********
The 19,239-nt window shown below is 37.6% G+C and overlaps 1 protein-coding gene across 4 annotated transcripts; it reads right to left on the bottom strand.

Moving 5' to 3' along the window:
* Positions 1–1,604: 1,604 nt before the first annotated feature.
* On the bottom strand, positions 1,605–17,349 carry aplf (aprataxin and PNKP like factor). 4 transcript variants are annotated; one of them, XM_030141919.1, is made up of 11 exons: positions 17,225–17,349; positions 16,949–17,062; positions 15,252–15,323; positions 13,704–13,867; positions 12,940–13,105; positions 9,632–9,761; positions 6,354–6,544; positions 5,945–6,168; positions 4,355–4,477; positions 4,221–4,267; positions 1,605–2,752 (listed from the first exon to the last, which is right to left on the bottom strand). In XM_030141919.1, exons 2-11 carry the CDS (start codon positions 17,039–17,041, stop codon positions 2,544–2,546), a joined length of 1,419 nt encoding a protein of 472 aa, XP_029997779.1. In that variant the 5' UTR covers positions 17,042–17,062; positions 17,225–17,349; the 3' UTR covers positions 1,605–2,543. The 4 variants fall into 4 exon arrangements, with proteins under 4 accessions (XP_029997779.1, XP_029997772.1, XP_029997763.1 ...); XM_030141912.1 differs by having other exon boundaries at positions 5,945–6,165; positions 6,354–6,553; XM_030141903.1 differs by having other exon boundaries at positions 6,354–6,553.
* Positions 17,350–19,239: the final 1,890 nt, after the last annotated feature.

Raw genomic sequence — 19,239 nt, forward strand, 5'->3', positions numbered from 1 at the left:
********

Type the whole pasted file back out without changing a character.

The 19,239-nt window shown below is 37.6% G+C and overlaps 1 protein-coding gene across 4 annotated transcripts; it reads right to left on the bottom strand.

Moving 5' to 3' along the window:
* Positions 1–1,604: 1,604 nt before the first annotated feature.
* On the bottom strand, positions 1,605–17,349 carry aplf (aprataxin and PNKP like factor). 4 transcript variants are annotated; one of them, XM_030141919.1, is made up of 11 exons: positions 17,225–17,349; positions 16,949–17,062; positions 15,252–15,323; positions 13,704–13,867; positions 12,940–13,105; positions 9,632–9,761; positions 6,354–6,544; positions 5,945–6,168; positions 4,355–4,477; positions 4,221–4,267; positions 1,605–2,752 (listed from the first exon to the last, which is right to left on the bottom strand). In XM_030141919.1, exons 2-11 carry the CDS (start codon positions 17,039–17,041, stop codon positions 2,544–2,546), a joined length of 1,419 nt encoding a protein of 472 aa, XP_029997779.1. In that variant the 5' UTR covers positions 17,042–17,062; positions 17,225–17,349; the 3' UTR covers positions 1,605–2,543. The 4 variants fall into 4 exon arrangements, with proteins under 4 accessions (XP_029997779.1, XP_029997772.1, XP_029997763.1 ...); XM_030141912.1 differs by having other exon boundaries at positions 5,945–6,165; positions 6,354–6,553; XM_030141903.1 differs by having other exon boundaries at positions 6,354–6,553.
* Positions 17,350–19,239: the final 1,890 nt, after the last annotated feature.

Raw genomic sequence — 19,239 nt, forward strand, 5'->3', positions numbered from 1 at the left: